Sunday, 24 March 2013

For Reif Larsen (1980 - ),

"She plucked the last of the silk threads from the ear and dropped it into the tin bucket with the others. Inside the bucket, the bright ears of corn lay on top of one another, pointing in all directions, their perfect yellow kernels shining in the late afternoon sun like little buttons asking to be pressed. There was nothing like a bucket of uncooked sweet corn to really turn around your day. The yellowness, the fertile symbolism, the promise of melted butter: it was enough to change a boy's life."
 -- The Selected Works of T.S. Spivet


I completely understand the life-changing powers of corn. For years now, I've been petitioning the Swiss army knife people to modify their product so that you can flick out a knife, a pair of scissors, a corkscrew, and an ear of sweet corn. When you're lost, or down, or depleted, there's nothing like the warm sunny juiciness of corn to get you going again.

But there's one thing we're forgetting here.

In Reif Larsen's novel, the precocious T.S. lives on a ranch. His sister shucks fresh corn picked that day. It has only recently lost its umbilical connection to the nutrient-rich soil, and its husks are still warm from the day's Montana sunshine. This is corn as down-home fictively idyllic as it comes. This is symbolic corn. Corn that tells us: this kid's childhood is what all kids' childhoods should be.

I buy my corn at the supermarket. It's not so idyllic. I queue up behind inexcusable yuppies chattering to their spouses on their cellphones about which brand of soy milk is gentlest on their shih tzu's digestive system. Kenny G plays on the store audio system. The only thing fresh in the whole tableau is the nose job on the poplette leering moodily at me from the nearest magazine cover.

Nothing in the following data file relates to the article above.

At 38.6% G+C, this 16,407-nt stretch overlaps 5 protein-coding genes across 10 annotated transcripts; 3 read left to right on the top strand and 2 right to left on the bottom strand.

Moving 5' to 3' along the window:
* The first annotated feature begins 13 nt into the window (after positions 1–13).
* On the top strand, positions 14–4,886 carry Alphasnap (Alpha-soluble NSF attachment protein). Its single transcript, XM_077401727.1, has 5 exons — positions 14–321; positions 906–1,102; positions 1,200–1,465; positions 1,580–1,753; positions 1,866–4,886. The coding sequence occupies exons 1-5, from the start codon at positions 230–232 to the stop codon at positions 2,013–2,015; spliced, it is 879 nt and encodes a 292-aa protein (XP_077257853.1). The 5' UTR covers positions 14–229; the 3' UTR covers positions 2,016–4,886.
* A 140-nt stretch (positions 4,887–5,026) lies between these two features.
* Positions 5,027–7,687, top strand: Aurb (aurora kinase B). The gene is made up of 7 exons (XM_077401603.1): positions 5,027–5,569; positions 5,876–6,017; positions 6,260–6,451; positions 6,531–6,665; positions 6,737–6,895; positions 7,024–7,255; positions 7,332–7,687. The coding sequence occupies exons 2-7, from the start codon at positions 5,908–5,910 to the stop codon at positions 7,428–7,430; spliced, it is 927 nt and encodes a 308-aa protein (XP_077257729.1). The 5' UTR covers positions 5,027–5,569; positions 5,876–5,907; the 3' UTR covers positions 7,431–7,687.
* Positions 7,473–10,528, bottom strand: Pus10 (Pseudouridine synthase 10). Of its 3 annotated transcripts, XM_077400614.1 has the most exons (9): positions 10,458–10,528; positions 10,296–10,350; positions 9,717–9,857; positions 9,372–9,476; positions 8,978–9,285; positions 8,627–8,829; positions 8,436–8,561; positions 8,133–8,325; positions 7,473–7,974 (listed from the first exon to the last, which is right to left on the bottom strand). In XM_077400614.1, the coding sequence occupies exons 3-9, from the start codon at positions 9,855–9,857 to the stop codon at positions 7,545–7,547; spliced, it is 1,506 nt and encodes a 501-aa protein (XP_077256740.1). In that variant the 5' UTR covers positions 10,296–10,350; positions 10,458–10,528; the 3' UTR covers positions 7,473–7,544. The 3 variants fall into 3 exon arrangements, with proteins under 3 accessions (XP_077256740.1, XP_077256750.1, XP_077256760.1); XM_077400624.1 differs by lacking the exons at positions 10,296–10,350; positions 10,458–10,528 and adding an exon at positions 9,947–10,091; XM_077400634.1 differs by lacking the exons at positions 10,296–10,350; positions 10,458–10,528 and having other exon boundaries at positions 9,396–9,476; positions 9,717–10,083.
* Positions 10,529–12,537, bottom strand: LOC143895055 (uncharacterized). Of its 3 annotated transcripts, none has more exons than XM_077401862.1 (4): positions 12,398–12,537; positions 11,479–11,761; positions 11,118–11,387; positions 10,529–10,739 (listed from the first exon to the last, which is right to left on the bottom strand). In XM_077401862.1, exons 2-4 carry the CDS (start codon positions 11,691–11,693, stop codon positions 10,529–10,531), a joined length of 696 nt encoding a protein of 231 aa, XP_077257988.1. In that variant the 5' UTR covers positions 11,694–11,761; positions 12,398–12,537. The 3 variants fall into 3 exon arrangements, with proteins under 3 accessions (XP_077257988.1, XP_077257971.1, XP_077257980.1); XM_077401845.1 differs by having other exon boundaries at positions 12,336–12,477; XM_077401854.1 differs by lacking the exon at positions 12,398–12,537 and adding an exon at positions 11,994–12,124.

My corn enters my fridge dry; from there it gets drier.

When I pulled out this particular husk, it was more withered than the shih tzu's will to live. It had faded to a disconcerting shade of puce, and the luxurious white silks had picked up so many fridge odours that they'd turned into putrid strings of blackened biohazard.

But any food that was once so full of sun can surely be redeemed. I applied my old stand-by formula. If it's dry, smother it in oil and leave it to drink. Yes, that's right, you can marinate corn! It tasted pretty damn good, too. The moisture was restored, the kernels plumped up (mostly), and the oil served as a great delivery platform for a seriously delicious pink spice mix. I found that the kernels didn't absorb much of the flavour, but the cobs did. Take my advice: eat these in private, because you will want to suck on those savaged cobs like a starved shih tzu.

It's like a mud wrap, only tasty.
So what flavours are we packing into these cobs, you ask? Lemony coriander seeds, pulverised to a rubbly powder with a mortar and pestle. Heaped spoonfuls of smoky paprika. A dash of honey, just to rejuvenate the corn's lost sweetness. Garlic, because everything is better with garlic. And salt for much the same reason.

Pounding the coriander seeds is aromatic and cathartic, if you're still thinking about the supermarket yuppies.

All that's left is to bake these babies in a tin foil hot pocket and wait for the smell of summer to waft out of that Montana ranch house and into my autumnal apartment. Spivet, you may have better corn than I do, but I've got a spice rack and some Kiwi ingenuity. Booyah.



Pink Marinated Sweet Corn

Ingredients
 For every one ear of corn, add:
2 tbsp olive oil
1 tsp honey
1 tsp smoked paprika
1/2 tsp coriander seeds, crushed
1/2 tsp dried garlic granules
1/4 tsp salt

Method

Mix all the marinade ingredients together and pour into a ziplock bag. Shuck the corn and add the ears to the bag of marinade. Leave to infuse for a day or overnight.

To cook the corn, preheat the oven to 180C. Remove the ears from the marinade and wrap in tin foil. Bake for 20-30 minutes or until hot and juicy.

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